Tuesday, May 13, 2008

It's a "Rauschenberg"

My friend Robert Singleton had the most amazing back porch I have ever seen, at his house atop Screamer Mountain near Clayton, Ga. The back door is how anybody, who had been there before and had been invited back, entered his house. You had to walk by this huge collage/painting/whatever on the wall and the first time you saw it there would be questions in your mind as to what it was.

There were mundane things, not just depicted but stuck on it. And there were photos, scribblings, and paint and I can't remember what else. The more you walked by it, the more new things you saw.
I ask him what the significance of the collage was and he said, "That's a Rauschenberg."

"...people had come to see, through Mr. Rauschenberg’s efforts, not just that anything, including junk on the street, could be the stuff of art (this wasn’t itself new), but that it could be the stuff of an art aspiring to be beautiful — that there was a potential poetics even in consumer glut, which Mr. Rauschenberg celebrated. “I really feel sorry for people who think things like soap dishes or mirrors or Coke bottles are ugly,” he once said, “because they’re surrounded by things like that all day long, and it must make them miserable.”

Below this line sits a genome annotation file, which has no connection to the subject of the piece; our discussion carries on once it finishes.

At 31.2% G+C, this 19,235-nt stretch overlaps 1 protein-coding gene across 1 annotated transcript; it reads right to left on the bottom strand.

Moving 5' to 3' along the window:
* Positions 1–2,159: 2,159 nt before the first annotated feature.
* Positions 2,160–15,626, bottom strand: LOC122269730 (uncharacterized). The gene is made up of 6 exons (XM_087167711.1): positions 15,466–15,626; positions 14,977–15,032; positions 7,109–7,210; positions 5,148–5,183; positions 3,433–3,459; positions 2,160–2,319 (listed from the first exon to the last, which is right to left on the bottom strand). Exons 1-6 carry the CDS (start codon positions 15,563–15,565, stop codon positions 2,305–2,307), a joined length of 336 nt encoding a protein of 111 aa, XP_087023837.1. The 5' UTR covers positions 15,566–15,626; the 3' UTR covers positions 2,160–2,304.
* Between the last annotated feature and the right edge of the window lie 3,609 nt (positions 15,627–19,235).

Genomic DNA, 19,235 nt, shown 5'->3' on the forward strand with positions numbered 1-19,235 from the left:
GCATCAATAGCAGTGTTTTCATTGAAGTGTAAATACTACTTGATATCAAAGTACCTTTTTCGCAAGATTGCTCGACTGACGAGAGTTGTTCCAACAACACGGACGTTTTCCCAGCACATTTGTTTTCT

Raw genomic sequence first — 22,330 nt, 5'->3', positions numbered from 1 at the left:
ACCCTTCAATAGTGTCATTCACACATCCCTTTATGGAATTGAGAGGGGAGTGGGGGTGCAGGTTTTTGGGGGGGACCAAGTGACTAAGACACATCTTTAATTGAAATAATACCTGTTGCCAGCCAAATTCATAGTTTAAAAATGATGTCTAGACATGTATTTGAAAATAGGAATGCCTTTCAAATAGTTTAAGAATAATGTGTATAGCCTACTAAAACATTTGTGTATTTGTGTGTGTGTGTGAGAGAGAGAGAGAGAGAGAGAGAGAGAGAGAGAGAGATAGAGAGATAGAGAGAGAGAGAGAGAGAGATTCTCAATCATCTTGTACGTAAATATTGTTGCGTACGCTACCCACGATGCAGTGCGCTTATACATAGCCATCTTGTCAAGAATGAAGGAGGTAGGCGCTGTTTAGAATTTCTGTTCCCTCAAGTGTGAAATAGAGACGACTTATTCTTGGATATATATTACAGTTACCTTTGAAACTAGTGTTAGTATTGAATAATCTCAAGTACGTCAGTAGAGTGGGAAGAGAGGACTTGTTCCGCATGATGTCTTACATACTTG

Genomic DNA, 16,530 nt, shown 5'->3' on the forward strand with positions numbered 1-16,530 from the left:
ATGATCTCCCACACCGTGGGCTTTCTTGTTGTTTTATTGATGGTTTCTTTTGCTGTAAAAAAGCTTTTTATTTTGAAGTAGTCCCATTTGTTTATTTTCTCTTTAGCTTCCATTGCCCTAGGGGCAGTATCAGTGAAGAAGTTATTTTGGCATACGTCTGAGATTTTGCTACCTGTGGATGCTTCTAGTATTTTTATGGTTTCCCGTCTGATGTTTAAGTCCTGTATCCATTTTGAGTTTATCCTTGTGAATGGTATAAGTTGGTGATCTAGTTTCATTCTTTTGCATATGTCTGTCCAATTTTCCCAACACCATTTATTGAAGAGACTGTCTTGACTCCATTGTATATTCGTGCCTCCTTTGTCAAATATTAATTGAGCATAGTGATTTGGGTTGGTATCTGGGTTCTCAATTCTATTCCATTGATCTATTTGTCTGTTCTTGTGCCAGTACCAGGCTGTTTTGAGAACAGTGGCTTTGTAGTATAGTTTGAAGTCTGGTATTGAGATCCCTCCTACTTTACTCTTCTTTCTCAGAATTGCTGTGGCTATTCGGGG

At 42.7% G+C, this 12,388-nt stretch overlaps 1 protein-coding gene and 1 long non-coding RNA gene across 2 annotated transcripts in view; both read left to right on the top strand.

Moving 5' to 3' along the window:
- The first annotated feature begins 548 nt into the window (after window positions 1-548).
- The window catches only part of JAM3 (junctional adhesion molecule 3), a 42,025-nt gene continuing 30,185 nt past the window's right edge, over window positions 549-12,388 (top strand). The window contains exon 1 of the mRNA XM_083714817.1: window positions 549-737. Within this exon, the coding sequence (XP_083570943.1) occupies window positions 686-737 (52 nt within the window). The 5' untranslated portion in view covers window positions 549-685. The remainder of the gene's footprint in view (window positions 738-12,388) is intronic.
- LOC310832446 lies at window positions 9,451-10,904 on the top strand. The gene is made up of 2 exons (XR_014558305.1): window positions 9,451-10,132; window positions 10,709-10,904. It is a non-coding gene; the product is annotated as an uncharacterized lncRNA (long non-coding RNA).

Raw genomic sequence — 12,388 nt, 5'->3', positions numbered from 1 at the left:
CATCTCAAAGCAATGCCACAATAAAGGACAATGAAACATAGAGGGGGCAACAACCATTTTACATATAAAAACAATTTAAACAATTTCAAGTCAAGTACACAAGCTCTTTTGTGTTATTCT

The remark reflected the optimism and generosity of spirit that Mr. Rauschenberg became known for. "

1 comment:

  1. This note from Robert Singleton:

    Steve . . . thank you for your kind words, even if they were attached to the sad news that Robert Rauschenberg has passed . . . the Rauschenberg you spoke of was sold years ago in order to raise funds to help pay for my Steven's Aids related bills . . . I thank Mr. Rauschenberg for the many years of enjoyment his art work gave many of my friends and . . . Through his applaudable career his work fetched a sizable sum which was used for Steven’s medical needs . . . I did not know that he had passed . . . If anyone was to give me the news . . . I’m grateful it was you.